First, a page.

Unstable income in young age hits brain
Young adults who
experience annual income drops of 25 percent or more may be more at risk of
having thinking problems and reduced brain health in middle age, according to a
Columbia University study published online in Neurology®, the medical
journal of the American Academy of Neurology.
The study followed 707 participants in the United States who reported their annual pre-tax household income every three to five years for 20 years, from 1990 to 2010.Brain scans with magnetic resonance imaging (MRI)were conducted at the beginning of the study and 20 years later. The participants were given thinking and memory tests.People with two or more income drops had worse performances than people with no income drops. On an average, they scored worse by 3.74 points or 2.8 percent.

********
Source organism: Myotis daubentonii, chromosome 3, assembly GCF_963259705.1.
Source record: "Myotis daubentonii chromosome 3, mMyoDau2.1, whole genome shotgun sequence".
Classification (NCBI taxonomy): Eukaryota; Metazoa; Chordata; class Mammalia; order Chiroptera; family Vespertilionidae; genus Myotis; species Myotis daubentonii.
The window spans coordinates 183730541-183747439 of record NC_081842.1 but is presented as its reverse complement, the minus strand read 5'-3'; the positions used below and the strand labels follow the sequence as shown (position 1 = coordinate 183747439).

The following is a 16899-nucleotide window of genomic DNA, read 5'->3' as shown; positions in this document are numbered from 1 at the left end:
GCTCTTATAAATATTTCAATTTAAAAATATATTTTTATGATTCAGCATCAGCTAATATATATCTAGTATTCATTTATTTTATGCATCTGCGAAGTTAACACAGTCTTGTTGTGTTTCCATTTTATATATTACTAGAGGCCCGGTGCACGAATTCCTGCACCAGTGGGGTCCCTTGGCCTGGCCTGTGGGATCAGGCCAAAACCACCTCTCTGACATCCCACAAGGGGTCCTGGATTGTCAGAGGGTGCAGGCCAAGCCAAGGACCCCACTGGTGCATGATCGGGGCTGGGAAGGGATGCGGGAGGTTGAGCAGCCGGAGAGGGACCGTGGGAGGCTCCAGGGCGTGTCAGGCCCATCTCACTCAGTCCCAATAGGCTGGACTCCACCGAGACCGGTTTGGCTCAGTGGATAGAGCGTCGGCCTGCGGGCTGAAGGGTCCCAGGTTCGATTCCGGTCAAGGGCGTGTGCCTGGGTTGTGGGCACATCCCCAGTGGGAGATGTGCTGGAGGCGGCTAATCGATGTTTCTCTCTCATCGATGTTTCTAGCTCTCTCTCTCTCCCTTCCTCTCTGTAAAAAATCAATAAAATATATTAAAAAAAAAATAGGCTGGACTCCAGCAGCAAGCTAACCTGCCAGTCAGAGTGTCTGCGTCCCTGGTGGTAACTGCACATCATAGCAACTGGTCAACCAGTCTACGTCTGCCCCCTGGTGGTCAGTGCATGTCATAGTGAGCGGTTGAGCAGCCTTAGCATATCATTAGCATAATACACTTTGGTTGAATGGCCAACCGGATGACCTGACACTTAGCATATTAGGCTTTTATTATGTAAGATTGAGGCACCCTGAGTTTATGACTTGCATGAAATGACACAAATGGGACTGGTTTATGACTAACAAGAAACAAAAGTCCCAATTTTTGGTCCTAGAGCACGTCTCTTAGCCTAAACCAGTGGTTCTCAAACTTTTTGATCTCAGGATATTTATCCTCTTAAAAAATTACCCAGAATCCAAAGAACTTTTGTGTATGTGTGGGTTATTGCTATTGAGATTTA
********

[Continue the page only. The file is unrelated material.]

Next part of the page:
There may be several explanations. People with unstable income may have reduced access to high quality health care which may result in worse management of diseases like diabetes, or management of unhealthy behaviours.